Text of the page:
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All three of the above exemptions require payment of a true salary:
"Salary" is defined as agreed-upon periodic compensation, intended to cover a period of at least a week, equivalent to at least $684 per week,* that is not subject to reduction on the basis of quantity or quality of work performed.
That means that if an employee does poor work (including damage to or loss of property), the employer cannot dock the employee's salary - if the employee violates a rule (other than a safety rule of major significance), the employer cannot dock their pay - if the employee misses a few hours in a day, a private employer cannot dock the salary (but a governmental employer can!).
However, if in addition to the salary, the exempt employee receives additional pay such as a commission or bonus, such additional pay can be docked, consistent with a written wage deduction authorization agreement - see DOL opinion letters FLSA2006-24 and FLSA2006-24NA.
Vacation: employers can dock the salary in units of a day at a time for personal absences.
Sick days: employers can also dock the salary in units of a day at a time for health-related absences if the employer has a bona fide sick leave policy (at least five paid sick leave days per year – a minimum tenure requirement is permissible) - if the absences are covered by the FMLA, then partial-day deductions from salary are possible.
Two varieties of unpaid suspensions:
Tougher rule applies in the case of absences due to jury duty, witness duty, or temporary military duty: if an employee works any part of a week and misses the rest of the week for jury, witness, or military duty, he or she must receive the full salary for the whole week, but if they miss a full week, no pay is due for that week; deductions from leave balances are allowed in any amount (see item 11 below).
Same rule applies for unpaid holidays, furloughs, bad-weather days, and other occasions when work is unavailable to salaried exempt employees who are otherwise available for work: if the office is closed on a day that a salaried exempt employee would normally work, then partial-week deductions from pay are not allowed, but if the employee misses an entire week for such a reason, the salary may be reduced by that amount; deductions from leave balances are allowed in any amount (see item 11 below).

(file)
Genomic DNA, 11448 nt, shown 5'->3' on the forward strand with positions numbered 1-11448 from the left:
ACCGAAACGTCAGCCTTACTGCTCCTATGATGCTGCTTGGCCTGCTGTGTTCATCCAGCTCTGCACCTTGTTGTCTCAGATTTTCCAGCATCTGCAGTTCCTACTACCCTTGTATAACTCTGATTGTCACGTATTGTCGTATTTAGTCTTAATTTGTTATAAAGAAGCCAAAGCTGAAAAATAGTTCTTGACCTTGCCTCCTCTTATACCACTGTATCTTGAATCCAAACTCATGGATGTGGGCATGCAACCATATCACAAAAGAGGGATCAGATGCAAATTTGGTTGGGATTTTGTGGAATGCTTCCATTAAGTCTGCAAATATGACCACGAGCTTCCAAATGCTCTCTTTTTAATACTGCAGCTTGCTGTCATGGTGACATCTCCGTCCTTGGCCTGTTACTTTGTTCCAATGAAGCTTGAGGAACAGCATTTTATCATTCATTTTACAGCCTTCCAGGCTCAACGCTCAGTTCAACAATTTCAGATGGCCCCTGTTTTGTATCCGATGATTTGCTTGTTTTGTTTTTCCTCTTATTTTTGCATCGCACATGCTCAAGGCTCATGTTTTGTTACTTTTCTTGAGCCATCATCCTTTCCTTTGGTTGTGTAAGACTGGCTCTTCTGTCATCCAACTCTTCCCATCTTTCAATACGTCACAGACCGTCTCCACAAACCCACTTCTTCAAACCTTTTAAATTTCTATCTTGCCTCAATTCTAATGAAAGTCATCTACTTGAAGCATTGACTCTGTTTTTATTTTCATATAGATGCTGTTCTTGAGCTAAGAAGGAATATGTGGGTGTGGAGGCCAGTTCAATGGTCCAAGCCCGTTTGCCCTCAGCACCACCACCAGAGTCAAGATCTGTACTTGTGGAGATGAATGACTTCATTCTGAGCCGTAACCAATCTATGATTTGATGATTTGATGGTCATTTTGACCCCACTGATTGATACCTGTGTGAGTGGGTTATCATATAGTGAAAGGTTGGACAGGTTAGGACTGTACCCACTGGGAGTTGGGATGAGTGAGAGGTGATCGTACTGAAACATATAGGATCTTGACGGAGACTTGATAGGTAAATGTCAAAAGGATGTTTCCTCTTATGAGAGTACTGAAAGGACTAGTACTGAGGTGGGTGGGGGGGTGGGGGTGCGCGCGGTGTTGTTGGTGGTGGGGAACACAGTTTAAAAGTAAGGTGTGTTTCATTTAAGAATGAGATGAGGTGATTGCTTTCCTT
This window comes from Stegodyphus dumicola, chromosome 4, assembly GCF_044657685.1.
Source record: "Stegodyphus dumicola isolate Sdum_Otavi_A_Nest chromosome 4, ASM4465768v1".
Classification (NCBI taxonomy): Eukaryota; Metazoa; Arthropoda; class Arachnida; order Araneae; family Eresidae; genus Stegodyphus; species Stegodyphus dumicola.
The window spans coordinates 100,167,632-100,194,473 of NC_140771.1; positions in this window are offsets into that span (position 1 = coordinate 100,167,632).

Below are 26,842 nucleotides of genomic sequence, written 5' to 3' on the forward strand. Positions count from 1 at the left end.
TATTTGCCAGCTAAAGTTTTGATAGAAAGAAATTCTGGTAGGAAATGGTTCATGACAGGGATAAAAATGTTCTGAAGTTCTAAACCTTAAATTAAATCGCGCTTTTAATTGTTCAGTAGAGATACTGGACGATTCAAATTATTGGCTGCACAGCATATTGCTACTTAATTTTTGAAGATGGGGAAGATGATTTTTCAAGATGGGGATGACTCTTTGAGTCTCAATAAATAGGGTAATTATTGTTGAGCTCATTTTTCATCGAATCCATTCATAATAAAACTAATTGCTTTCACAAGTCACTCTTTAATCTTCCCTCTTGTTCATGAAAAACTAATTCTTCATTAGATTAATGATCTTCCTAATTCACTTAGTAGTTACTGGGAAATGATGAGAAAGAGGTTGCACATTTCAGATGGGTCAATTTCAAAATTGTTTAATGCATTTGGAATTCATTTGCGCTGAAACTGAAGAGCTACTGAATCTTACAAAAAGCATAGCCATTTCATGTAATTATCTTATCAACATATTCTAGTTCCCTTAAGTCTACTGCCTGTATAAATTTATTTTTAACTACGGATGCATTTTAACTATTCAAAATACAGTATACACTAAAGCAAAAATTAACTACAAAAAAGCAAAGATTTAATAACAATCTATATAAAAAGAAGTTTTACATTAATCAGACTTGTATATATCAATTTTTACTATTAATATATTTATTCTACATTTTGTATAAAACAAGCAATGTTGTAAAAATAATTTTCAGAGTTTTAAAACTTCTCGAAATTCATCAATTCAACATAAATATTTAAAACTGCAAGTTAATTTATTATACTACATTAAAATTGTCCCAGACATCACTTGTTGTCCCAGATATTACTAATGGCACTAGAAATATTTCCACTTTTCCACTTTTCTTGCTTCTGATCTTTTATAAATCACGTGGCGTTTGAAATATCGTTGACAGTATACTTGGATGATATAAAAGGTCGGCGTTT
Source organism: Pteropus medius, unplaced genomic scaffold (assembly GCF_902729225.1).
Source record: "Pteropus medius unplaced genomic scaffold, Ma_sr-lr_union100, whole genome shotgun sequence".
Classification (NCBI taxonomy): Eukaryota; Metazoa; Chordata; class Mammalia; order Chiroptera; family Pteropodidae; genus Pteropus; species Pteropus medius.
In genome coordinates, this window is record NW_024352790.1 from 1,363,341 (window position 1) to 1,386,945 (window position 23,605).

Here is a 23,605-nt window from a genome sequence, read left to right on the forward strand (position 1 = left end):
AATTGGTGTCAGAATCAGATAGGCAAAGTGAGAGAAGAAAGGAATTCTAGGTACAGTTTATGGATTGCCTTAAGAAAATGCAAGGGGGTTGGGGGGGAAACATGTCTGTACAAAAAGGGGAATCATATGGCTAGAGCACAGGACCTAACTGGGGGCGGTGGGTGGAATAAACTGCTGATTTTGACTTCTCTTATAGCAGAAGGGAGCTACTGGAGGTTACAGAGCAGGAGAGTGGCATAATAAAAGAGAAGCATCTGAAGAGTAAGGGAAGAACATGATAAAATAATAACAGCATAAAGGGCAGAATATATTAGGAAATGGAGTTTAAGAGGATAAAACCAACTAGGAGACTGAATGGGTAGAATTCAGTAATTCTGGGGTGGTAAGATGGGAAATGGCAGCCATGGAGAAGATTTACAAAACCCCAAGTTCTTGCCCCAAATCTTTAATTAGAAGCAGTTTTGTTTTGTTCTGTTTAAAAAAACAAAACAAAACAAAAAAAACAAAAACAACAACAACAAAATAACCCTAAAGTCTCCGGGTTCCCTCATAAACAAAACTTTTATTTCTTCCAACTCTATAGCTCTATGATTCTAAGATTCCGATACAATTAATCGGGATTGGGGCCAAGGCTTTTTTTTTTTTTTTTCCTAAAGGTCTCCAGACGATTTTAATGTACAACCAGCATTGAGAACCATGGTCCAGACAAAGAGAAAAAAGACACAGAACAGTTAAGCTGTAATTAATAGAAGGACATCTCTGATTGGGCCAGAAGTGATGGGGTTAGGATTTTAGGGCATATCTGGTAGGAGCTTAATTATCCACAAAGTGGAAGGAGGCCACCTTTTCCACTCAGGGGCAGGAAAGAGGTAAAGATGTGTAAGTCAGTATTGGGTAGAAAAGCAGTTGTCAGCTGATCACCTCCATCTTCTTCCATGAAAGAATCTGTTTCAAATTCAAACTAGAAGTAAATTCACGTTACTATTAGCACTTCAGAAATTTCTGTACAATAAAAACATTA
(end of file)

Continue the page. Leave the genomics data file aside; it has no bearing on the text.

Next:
Partial-day docking of salary should not be done by a private sector employer unless the FMLA applies to an absence, or the employer imposes a disciplinary suspension for violation of a safety rule of major significance.
TWC takes the position that no written authorization is necessary under the Texas Payday Law for such deductions (based on DOL regulation 29 C.F.R. § 541.602(b)). However, no Texas court has ruled on that specific point, and there is always the chance that TWC could change its own rule on this issue. Accordingly, it may be prudent to go ahead and include such an item in a standard written wage deduction authorization agreement, as illustrated by item 12 in the sample wage deduction authorization agreement in this book. An alternative could be to grant a paid leave advance and deduct it later from future accruals, as long as the company's written paid leave policy provides for such offsets. A policy that does not address that issue can certainly be revised accordingly and distributed to all employees.
A prorated reduction of the salary for the first week of work, and for the final week of work, is allowed under the FLSA and does not require written authorization from the employee (see 29 C.F.R. § 541.602(b)(6)).